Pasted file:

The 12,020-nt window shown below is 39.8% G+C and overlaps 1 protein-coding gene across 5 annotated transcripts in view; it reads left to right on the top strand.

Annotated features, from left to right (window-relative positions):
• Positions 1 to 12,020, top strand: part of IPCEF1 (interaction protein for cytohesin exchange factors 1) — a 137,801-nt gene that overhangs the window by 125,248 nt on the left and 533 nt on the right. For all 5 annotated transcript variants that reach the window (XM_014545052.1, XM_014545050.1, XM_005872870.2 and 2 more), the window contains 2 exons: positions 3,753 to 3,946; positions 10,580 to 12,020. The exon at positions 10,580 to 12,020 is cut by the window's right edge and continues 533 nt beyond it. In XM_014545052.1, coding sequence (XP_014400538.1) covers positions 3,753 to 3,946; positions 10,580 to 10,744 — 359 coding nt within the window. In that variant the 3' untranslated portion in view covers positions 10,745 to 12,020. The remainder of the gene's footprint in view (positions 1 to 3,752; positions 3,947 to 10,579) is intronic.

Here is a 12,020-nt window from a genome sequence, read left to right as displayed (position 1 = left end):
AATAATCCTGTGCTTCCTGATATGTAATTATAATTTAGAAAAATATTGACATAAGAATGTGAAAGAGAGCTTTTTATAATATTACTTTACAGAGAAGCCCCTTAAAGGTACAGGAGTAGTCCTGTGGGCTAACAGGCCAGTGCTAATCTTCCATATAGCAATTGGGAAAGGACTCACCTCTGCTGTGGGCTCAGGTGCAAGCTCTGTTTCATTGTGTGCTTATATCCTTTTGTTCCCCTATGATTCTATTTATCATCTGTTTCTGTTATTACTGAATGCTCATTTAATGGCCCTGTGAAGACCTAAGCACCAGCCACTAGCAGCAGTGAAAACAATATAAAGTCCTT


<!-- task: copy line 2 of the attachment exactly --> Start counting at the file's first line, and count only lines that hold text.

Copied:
Annotated features, from left to right (window-relative positions):